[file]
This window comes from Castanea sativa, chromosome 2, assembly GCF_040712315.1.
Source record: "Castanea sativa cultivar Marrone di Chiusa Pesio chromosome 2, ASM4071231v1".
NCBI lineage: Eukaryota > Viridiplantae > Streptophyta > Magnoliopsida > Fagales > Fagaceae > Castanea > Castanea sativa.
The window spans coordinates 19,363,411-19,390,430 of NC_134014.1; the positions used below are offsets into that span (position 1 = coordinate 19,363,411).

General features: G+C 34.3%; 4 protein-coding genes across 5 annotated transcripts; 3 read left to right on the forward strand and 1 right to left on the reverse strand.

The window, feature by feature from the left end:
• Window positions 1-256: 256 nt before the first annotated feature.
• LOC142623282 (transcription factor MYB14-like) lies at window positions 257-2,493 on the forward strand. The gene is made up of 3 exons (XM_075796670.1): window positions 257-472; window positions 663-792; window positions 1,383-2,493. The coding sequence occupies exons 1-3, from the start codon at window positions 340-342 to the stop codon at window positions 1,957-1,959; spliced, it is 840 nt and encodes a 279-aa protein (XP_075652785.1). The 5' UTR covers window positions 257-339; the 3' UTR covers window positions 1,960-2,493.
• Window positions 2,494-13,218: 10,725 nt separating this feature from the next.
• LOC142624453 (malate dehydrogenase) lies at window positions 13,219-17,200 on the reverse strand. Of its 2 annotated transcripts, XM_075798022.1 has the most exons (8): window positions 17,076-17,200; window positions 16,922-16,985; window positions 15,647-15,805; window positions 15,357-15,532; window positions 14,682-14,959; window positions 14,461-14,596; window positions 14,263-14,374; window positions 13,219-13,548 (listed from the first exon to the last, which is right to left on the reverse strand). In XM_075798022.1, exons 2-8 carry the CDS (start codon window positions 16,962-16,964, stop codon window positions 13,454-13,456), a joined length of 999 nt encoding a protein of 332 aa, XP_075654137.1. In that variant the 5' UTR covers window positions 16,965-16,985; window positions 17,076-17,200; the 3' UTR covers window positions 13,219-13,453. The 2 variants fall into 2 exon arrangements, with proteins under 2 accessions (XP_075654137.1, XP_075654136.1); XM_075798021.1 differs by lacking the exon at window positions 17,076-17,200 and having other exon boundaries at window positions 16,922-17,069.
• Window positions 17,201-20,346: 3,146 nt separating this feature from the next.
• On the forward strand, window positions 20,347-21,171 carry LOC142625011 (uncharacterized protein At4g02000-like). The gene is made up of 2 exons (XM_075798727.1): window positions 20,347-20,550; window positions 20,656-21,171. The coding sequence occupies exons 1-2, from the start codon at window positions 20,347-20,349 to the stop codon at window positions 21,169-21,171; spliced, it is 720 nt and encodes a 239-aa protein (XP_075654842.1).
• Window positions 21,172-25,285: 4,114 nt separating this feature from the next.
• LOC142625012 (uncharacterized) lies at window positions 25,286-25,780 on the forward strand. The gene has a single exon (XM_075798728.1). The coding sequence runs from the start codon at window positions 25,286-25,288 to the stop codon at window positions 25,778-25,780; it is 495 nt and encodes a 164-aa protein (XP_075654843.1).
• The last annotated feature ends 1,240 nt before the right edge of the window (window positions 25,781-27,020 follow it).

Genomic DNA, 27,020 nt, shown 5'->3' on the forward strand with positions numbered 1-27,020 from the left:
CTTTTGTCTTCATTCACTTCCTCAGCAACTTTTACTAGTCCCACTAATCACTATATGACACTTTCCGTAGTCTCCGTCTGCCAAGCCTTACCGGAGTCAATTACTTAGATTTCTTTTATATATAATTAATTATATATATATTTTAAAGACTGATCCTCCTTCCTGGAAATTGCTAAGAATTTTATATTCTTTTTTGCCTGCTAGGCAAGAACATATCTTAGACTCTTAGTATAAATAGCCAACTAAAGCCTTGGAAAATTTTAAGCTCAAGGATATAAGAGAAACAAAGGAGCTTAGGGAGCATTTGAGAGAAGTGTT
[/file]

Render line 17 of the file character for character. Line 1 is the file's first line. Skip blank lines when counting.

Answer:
CTTTTGTCTTCATTCACTTCCTCAGCAACTTTTACTAGTCCCACTAATCACTATATGACACTTTCCGTAGTCTCCGTCTGCCAAGCCTTACCGGAGTCAATTACTTAGATTTCTTTTATATATAATTAATTATATATATATTTTAAAGACTGATCCTCCTTCCTGGAAATTGCTAAGAATTTTATATTCTTTTTTGCCTGCTAGGCAAGAACATATCTTAGACTCTTAGTATAAATAGCCAACTAAAGCCTTGGAAAATTTTAAGCTCAAGGATATAAGAGAAACAAAGGAGCTTAGGGAGCATTTGAGAGAAGTGTT